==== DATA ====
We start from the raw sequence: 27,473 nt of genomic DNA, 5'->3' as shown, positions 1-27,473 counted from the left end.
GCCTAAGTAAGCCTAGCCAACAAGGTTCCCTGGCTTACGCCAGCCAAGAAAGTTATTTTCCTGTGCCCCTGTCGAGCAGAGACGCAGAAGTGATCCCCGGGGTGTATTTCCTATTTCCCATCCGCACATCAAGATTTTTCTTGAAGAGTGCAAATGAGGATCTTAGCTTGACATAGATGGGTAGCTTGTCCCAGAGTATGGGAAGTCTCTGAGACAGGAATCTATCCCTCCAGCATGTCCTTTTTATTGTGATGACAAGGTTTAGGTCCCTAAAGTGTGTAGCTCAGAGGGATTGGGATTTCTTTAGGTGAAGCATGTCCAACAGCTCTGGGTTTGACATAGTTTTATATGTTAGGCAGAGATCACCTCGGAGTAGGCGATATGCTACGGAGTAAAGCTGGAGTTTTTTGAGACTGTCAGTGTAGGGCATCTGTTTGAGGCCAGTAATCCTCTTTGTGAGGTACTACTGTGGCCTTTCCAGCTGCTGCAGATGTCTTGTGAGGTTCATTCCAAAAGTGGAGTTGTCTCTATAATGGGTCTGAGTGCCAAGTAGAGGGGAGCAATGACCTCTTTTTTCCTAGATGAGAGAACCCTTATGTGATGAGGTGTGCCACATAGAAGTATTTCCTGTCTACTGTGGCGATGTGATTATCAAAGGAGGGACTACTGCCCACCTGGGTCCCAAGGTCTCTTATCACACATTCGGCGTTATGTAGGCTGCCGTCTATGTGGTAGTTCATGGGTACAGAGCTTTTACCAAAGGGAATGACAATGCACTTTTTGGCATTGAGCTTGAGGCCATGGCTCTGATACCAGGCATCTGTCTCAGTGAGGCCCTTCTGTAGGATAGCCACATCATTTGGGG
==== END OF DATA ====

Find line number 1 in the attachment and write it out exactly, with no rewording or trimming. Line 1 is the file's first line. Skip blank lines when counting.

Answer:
We start from the raw sequence: 27,473 nt of genomic DNA, 5'->3' as shown, positions 1-27,473 counted from the left end.